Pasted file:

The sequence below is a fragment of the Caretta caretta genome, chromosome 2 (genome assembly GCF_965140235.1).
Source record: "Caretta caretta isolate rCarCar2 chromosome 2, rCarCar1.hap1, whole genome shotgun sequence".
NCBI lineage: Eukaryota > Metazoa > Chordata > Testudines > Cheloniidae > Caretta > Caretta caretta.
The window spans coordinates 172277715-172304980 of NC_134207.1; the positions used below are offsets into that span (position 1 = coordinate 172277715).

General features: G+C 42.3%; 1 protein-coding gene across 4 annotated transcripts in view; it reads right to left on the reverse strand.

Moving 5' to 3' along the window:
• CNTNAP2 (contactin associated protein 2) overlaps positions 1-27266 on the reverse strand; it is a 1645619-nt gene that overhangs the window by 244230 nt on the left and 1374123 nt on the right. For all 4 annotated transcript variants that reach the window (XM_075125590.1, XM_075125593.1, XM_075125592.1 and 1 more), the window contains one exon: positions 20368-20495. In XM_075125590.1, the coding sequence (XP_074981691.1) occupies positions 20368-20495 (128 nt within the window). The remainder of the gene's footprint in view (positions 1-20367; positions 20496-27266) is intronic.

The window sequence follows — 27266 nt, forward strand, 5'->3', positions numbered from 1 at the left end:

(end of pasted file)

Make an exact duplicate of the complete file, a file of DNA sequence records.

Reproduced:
The sequence below is a fragment of the Caretta caretta genome, chromosome 2 (genome assembly GCF_965140235.1).
Source record: "Caretta caretta isolate rCarCar2 chromosome 2, rCarCar1.hap1, whole genome shotgun sequence".
NCBI lineage: Eukaryota > Metazoa > Chordata > Testudines > Cheloniidae > Caretta > Caretta caretta.
The window spans coordinates 172277715-172304980 of NC_134207.1; the positions used below are offsets into that span (position 1 = coordinate 172277715).

General features: G+C 42.3%; 1 protein-coding gene across 4 annotated transcripts in view; it reads right to left on the reverse strand.

Moving 5' to 3' along the window:
• CNTNAP2 (contactin associated protein 2) overlaps positions 1-27266 on the reverse strand; it is a 1645619-nt gene that overhangs the window by 244230 nt on the left and 1374123 nt on the right. For all 4 annotated transcript variants that reach the window (XM_075125590.1, XM_075125593.1, XM_075125592.1 and 1 more), the window contains one exon: positions 20368-20495. In XM_075125590.1, the coding sequence (XP_074981691.1) occupies positions 20368-20495 (128 nt within the window). The remainder of the gene's footprint in view (positions 1-20367; positions 20496-27266) is intronic.

The window sequence follows — 27266 nt, forward strand, 5'->3', positions numbered from 1 at the left end: